A message from the Pope will be delivered at a Westminster service to remember MP Sir David Amess who was killed last month.
A private ecumenical funeral will be held in Sir David’s constituency of Southend on Monday, where the Conservative MP’s friend and colleague Mark Francois will deliver a eulogy.
The service, which will be broadcast live by BBC Radio Essex, will see Sir David’s close friend and former Tory MP Ann Widdecombe read a statement from Sir David’s family before a funeral procession will move through parts of Southend.
On Tuesday, a requiem mass is due to be held at Westminster Cathedral in London.
The Archbishop of Westminster, Cardinal Vincent Nichols, will preside while Archbishop Claudio Gugerotti, the Apostolic Nuncio to Great Britain, will deliver a message from Pope Francis.
The Roman Catholic Priest for Parliament, Canon Pat Browne, will give the homily.
The service is expected to be attended by current and former parliamentarians, and Ms Widdcombe will give the eulogy while doorkeepers from the House of Commons are set to provide a guard of honour.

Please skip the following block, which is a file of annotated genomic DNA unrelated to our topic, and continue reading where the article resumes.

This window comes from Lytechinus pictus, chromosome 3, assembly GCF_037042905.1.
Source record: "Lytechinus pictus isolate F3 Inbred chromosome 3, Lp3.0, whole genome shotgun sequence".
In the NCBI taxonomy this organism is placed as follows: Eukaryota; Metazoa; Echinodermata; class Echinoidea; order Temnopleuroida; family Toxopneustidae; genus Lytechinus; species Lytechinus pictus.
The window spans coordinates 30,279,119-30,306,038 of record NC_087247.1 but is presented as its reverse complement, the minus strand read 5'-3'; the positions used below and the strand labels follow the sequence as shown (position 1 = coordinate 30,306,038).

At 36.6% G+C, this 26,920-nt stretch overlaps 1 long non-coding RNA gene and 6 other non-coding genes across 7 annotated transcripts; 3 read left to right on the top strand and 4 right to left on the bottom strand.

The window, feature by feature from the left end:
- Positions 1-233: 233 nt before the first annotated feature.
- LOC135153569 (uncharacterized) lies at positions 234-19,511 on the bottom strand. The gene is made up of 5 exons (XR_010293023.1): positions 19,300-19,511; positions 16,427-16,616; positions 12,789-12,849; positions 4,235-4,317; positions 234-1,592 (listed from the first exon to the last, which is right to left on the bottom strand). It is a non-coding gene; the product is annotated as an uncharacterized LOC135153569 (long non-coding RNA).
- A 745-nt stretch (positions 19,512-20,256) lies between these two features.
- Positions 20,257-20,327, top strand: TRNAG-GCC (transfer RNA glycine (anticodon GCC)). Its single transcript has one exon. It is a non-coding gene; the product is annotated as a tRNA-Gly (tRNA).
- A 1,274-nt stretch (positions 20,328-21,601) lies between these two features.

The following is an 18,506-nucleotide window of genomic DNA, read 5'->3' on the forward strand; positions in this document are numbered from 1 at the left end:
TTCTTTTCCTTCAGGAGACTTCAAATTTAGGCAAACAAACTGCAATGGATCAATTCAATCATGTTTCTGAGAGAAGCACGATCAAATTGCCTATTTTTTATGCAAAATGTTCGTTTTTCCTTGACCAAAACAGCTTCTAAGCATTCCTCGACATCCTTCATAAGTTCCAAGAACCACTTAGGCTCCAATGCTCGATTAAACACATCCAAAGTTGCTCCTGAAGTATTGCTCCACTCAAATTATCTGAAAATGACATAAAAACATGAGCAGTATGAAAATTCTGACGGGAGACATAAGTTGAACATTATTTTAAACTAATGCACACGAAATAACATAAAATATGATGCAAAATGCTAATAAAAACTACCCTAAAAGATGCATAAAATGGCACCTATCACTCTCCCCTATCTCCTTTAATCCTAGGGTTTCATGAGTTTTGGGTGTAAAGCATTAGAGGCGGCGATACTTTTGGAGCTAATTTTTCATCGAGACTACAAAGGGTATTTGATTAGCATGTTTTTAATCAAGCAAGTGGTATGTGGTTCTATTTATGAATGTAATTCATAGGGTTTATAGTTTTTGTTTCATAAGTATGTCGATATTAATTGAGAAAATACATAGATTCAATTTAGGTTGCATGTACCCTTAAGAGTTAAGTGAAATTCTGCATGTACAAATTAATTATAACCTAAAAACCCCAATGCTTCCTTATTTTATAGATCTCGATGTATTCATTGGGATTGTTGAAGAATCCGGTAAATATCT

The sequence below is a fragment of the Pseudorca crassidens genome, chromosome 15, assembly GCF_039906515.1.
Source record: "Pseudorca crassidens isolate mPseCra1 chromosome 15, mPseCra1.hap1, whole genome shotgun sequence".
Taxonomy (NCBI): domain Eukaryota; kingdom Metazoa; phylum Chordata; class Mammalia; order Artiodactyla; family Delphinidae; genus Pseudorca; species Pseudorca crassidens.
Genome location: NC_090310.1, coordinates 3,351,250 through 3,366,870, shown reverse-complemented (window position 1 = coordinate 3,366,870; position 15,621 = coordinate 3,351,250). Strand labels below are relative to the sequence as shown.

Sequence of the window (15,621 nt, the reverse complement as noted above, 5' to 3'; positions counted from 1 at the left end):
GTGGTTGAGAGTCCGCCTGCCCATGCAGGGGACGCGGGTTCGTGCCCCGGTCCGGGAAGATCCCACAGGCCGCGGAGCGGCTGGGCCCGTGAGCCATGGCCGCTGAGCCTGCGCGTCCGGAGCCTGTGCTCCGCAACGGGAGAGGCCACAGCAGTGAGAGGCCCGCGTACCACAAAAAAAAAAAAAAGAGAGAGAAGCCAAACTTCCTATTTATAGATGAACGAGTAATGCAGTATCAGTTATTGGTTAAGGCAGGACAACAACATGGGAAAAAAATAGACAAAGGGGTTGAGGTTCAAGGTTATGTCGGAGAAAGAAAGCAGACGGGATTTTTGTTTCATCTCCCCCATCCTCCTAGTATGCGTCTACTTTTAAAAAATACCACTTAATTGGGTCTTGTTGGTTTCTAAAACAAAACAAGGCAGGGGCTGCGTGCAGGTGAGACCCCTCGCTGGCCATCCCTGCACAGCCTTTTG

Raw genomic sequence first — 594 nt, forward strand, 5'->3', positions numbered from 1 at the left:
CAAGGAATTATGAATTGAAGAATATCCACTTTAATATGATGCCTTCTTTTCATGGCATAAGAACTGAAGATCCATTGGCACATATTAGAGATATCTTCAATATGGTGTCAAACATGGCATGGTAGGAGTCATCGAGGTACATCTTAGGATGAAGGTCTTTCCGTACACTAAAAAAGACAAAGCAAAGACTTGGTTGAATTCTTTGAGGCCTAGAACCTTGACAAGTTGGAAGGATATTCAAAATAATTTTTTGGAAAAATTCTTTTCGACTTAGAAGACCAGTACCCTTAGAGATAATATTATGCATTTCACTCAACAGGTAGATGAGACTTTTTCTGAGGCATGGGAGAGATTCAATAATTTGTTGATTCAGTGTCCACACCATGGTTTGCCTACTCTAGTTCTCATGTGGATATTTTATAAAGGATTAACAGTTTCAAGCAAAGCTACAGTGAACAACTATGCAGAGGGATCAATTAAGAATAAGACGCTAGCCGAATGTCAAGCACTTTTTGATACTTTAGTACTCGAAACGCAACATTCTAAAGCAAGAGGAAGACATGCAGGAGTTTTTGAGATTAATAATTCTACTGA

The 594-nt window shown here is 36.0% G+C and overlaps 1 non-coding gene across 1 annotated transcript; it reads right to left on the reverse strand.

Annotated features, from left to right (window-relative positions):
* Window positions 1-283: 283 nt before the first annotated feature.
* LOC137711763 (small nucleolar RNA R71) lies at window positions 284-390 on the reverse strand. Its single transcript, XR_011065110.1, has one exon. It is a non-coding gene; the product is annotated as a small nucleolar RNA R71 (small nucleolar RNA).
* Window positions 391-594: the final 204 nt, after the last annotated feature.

Cathedral choristers and choirs from Southend, including the Leigh Orpheus and the Music Man Project, will sing.
Southend West MP Sir David was killed during a constituency surgery in Leigh-on-Sea in Essex on October 15.
Ali Harbi Ali, 25, has been charged with his murder and also with preparing acts of terrorism between May 1 2019 and September 28 this year.
He is due to enter pleas in December.
Following his death, MPs paid tribute to Sir David in the Commons and a service was held in Sir David’s honour nearby at St Margaret’s Church.
Prime Minister Boris Johnson and Labour leader Sir Keir Starmer were among around 800 politicians in attendance to hear the Archbishop of Canterbury say the “light lit by public service” provided by MPs like Sir David “must never be put out”.
Enjoy the convenience of having The Sunday Post delivered as a digital ePaper straight to your smartphone, tablet or computer.
Subscribe for only £5.49 a month and enjoy all the benefits of the printed paper as a digital replica.Subscribe